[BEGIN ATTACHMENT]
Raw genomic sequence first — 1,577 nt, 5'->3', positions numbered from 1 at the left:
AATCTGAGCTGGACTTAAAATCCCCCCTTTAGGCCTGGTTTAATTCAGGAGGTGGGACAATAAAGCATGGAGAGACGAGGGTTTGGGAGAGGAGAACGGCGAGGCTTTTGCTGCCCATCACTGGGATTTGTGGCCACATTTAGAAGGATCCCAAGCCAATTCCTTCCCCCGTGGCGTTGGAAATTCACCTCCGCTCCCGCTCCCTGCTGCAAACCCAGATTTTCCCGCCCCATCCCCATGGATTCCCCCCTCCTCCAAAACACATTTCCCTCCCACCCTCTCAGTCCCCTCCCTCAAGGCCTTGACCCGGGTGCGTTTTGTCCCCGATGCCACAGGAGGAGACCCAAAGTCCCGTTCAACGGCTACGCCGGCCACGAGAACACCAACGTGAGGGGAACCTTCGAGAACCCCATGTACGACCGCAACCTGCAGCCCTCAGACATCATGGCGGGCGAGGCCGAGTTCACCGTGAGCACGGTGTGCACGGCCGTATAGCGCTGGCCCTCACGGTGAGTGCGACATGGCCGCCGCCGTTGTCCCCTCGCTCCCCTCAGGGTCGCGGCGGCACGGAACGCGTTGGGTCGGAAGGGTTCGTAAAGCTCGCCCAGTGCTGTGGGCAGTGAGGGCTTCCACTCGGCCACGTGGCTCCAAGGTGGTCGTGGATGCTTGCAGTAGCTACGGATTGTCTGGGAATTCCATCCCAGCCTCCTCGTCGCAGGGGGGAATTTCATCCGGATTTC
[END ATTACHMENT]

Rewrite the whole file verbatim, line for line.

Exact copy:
Raw genomic sequence first — 1,577 nt, 5'->3', positions numbered from 1 at the left:
AATCTGAGCTGGACTTAAAATCCCCCCTTTAGGCCTGGTTTAATTCAGGAGGTGGGACAATAAAGCATGGAGAGACGAGGGTTTGGGAGAGGAGAACGGCGAGGCTTTTGCTGCCCATCACTGGGATTTGTGGCCACATTTAGAAGGATCCCAAGCCAATTCCTTCCCCCGTGGCGTTGGAAATTCACCTCCGCTCCCGCTCCCTGCTGCAAACCCAGATTTTCCCGCCCCATCCCCATGGATTCCCCCCTCCTCCAAAACACATTTCCCTCCCACCCTCTCAGTCCCCTCCCTCAAGGCCTTGACCCGGGTGCGTTTTGTCCCCGATGCCACAGGAGGAGACCCAAAGTCCCGTTCAACGGCTACGCCGGCCACGAGAACACCAACGTGAGGGGAACCTTCGAGAACCCCATGTACGACCGCAACCTGCAGCCCTCAGACATCATGGCGGGCGAGGCCGAGTTCACCGTGAGCACGGTGTGCACGGCCGTATAGCGCTGGCCCTCACGGTGAGTGCGACATGGCCGCCGCCGTTGTCCCCTCGCTCCCCTCAGGGTCGCGGCGGCACGGAACGCGTTGGGTCGGAAGGGTTCGTAAAGCTCGCCCAGTGCTGTGGGCAGTGAGGGCTTCCACTCGGCCACGTGGCTCCAAGGTGGTCGTGGATGCTTGCAGTAGCTACGGATTGTCTGGGAATTCCATCCCAGCCTCCTCGTCGCAGGGGGGAATTTCATCCGGATTTC